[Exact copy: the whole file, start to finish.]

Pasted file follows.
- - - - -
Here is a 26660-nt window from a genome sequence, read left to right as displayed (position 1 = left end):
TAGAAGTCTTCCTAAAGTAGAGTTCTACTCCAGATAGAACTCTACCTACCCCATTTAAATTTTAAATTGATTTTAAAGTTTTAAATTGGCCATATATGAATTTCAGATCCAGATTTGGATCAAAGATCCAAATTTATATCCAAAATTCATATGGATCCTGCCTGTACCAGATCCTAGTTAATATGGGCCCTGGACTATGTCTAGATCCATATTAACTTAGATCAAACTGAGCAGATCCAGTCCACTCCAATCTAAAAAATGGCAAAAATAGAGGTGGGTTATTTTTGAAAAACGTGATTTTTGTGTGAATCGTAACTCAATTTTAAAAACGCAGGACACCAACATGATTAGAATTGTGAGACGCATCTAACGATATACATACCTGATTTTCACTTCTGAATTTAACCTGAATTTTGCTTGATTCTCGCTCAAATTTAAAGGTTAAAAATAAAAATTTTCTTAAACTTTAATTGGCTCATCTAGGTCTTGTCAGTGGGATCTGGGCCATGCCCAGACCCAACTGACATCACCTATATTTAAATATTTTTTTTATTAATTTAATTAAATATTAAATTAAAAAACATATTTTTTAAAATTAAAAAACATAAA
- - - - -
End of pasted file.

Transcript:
Here is a 26660-nt window from a genome sequence, read left to right as displayed (position 1 = left end):
TAGAAGTCTTCCTAAAGTAGAGTTCTACTCCAGATAGAACTCTACCTACCCCATTTAAATTTTAAATTGATTTTAAAGTTTTAAATTGGCCATATATGAATTTCAGATCCAGATTTGGATCAAAGATCCAAATTTATATCCAAAATTCATATGGATCCTGCCTGTACCAGATCCTAGTTAATATGGGCCCTGGACTATGTCTAGATCCATATTAACTTAGATCAAACTGAGCAGATCCAGTCCACTCCAATCTAAAAAATGGCAAAAATAGAGGTGGGTTATTTTTGAAAAACGTGATTTTTGTGTGAATCGTAACTCAATTTTAAAAACGCAGGACACCAACATGATTAGAATTGTGAGACGCATCTAACGATATACATACCTGATTTTCACTTCTGAATTTAACCTGAATTTTGCTTGATTCTCGCTCAAATTTAAAGGTTAAAAATAAAAATTTTCTTAAACTTTAATTGGCTCATCTAGGTCTTGTCAGTGGGATCTGGGCCATGCCCAGACCCAACTGACATCACCTATATTTAAATATTTTTTTTATTAATTTAATTAAATATTAAATTAAAAAACATATTTTTTAAAATTAAAAAACATAAA